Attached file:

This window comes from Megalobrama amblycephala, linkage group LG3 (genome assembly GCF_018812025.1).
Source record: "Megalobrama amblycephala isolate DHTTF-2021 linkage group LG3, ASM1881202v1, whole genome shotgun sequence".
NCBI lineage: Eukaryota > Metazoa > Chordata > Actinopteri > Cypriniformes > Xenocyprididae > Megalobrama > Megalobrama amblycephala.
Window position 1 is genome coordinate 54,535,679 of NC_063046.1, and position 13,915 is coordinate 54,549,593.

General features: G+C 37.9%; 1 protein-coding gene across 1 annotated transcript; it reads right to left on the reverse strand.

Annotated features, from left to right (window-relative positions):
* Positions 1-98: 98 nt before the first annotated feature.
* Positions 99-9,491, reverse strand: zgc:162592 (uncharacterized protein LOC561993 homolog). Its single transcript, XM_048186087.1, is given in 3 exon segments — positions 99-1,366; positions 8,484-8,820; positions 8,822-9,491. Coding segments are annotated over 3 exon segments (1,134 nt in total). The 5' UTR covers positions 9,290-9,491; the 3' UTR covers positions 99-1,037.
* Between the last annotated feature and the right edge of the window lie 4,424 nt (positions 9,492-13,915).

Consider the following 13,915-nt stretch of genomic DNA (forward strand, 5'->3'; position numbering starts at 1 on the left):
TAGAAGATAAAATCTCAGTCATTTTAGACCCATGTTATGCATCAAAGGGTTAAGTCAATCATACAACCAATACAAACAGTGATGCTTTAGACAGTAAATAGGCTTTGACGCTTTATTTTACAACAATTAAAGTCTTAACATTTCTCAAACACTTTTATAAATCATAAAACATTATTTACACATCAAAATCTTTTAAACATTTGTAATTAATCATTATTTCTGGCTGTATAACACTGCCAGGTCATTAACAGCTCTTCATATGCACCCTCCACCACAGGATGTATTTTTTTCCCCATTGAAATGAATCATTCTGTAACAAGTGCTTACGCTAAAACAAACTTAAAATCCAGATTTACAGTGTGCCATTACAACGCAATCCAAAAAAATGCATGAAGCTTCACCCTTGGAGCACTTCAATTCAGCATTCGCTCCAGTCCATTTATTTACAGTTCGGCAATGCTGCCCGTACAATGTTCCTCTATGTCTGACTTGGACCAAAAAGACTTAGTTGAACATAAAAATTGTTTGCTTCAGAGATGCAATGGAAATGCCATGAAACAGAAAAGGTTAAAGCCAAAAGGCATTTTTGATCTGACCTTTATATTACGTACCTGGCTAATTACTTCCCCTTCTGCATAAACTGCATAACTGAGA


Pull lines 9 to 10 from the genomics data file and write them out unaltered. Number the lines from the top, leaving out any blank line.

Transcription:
* Between the last annotated feature and the right edge of the window lie 4,424 nt (positions 9,492-13,915).

Consider the following 13,915-nt stretch of genomic DNA (forward strand, 5'->3'; position numbering starts at 1 on the left):